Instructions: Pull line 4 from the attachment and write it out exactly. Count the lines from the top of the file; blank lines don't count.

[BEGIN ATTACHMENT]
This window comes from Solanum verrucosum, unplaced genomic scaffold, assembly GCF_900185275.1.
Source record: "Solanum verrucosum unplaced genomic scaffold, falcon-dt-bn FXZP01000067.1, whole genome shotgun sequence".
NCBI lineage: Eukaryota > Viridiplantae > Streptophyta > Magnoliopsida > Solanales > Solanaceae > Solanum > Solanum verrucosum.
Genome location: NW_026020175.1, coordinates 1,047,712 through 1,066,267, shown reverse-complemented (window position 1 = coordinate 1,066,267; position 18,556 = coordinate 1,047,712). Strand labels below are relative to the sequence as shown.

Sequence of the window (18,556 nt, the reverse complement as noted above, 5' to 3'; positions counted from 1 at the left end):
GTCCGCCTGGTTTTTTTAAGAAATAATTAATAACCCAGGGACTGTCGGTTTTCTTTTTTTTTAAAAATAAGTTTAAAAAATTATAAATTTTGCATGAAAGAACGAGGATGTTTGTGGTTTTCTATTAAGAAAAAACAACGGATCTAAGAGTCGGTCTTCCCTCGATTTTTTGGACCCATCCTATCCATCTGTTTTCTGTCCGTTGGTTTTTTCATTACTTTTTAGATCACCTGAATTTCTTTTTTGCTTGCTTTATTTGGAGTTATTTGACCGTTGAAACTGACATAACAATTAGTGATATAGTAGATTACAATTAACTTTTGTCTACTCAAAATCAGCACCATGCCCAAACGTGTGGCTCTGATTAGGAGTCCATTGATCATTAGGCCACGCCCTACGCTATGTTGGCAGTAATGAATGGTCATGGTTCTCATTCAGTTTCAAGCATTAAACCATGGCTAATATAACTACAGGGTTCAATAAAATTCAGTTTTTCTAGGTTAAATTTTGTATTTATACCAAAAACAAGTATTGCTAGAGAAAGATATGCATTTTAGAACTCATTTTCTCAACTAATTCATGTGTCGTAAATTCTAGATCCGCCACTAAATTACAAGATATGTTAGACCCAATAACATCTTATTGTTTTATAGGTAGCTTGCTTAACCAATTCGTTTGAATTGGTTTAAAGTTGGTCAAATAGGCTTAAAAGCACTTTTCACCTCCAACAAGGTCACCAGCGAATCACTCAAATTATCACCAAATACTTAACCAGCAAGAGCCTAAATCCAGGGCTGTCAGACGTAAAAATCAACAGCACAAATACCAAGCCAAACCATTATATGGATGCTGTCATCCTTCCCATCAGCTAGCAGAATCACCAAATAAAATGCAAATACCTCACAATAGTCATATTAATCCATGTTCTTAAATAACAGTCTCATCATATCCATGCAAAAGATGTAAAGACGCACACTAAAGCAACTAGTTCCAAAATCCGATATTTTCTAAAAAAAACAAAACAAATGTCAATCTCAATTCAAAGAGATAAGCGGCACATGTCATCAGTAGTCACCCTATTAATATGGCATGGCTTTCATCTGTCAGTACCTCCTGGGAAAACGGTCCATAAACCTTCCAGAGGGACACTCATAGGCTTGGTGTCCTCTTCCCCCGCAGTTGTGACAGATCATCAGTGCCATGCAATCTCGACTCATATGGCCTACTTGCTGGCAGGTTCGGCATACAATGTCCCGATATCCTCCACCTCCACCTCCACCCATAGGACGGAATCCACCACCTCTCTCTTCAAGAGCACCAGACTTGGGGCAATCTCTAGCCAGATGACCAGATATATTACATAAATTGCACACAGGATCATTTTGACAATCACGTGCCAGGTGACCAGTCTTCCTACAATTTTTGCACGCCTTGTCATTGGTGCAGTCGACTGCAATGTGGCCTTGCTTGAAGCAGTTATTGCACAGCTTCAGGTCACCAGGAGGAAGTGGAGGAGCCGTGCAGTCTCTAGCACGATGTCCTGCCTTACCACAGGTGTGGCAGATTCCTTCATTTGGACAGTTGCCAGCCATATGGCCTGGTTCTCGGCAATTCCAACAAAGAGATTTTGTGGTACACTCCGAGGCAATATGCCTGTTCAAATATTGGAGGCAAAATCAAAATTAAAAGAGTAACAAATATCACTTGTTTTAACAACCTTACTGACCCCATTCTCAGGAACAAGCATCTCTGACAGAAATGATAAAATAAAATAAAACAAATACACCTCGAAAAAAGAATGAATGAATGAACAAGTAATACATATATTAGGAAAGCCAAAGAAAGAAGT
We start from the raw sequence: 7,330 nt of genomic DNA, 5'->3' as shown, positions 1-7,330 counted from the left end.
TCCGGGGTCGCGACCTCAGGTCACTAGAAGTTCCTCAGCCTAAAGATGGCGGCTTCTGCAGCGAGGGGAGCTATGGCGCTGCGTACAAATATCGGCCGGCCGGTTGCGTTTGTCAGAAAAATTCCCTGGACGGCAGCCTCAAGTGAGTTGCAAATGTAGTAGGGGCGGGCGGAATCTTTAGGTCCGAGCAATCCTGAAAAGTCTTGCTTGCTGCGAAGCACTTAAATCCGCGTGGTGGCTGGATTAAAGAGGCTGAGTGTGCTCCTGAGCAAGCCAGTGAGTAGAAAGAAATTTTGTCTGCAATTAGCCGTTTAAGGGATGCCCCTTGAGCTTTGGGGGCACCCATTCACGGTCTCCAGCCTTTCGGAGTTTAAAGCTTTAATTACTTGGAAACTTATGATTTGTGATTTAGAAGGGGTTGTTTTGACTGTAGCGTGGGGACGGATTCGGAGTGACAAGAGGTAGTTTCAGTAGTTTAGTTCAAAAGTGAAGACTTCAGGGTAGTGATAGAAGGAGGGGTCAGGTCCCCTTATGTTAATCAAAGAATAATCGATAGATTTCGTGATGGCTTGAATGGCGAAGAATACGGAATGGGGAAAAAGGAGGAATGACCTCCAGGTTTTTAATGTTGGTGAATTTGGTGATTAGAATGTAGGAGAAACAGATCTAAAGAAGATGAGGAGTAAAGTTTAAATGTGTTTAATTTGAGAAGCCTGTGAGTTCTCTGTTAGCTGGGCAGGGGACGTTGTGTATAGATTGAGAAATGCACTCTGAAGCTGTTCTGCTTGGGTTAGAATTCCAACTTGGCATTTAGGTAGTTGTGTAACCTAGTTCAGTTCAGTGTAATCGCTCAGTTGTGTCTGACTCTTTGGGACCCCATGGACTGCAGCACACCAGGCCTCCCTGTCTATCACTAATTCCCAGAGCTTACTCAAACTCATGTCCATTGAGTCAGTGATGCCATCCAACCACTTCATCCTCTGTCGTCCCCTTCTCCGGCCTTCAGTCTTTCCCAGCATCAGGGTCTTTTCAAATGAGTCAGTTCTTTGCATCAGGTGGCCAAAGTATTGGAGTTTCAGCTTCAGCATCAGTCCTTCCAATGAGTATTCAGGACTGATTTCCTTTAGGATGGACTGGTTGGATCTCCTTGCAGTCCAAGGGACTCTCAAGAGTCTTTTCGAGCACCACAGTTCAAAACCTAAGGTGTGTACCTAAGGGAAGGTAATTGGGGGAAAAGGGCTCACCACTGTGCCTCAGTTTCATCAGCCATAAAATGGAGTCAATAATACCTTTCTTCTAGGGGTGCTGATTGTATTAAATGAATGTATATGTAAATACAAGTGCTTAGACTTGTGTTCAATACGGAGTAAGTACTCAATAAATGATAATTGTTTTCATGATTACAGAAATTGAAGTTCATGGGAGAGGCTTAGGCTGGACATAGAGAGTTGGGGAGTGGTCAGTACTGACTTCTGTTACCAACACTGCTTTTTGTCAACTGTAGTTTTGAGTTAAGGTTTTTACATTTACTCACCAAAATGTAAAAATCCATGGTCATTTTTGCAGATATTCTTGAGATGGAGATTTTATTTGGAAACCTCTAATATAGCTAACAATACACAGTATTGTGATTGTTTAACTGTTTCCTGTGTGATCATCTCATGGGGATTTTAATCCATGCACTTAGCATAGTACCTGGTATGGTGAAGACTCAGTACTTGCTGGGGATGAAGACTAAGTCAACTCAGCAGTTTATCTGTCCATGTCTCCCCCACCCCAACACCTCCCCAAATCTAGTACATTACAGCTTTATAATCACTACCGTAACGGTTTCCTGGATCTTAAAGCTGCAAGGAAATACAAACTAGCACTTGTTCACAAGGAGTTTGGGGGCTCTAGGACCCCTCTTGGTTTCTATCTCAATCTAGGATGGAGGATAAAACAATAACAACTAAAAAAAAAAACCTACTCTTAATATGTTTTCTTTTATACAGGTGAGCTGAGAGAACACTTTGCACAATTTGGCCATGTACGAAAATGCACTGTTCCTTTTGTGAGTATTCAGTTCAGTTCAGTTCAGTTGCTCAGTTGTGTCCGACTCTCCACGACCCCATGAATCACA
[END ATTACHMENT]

Genome location: NW_026020175.1, coordinates 1,047,712 through 1,066,267, shown reverse-complemented (window position 1 = coordinate 1,066,267; position 18,556 = coordinate 1,047,712). Strand labels below are relative to the sequence as shown.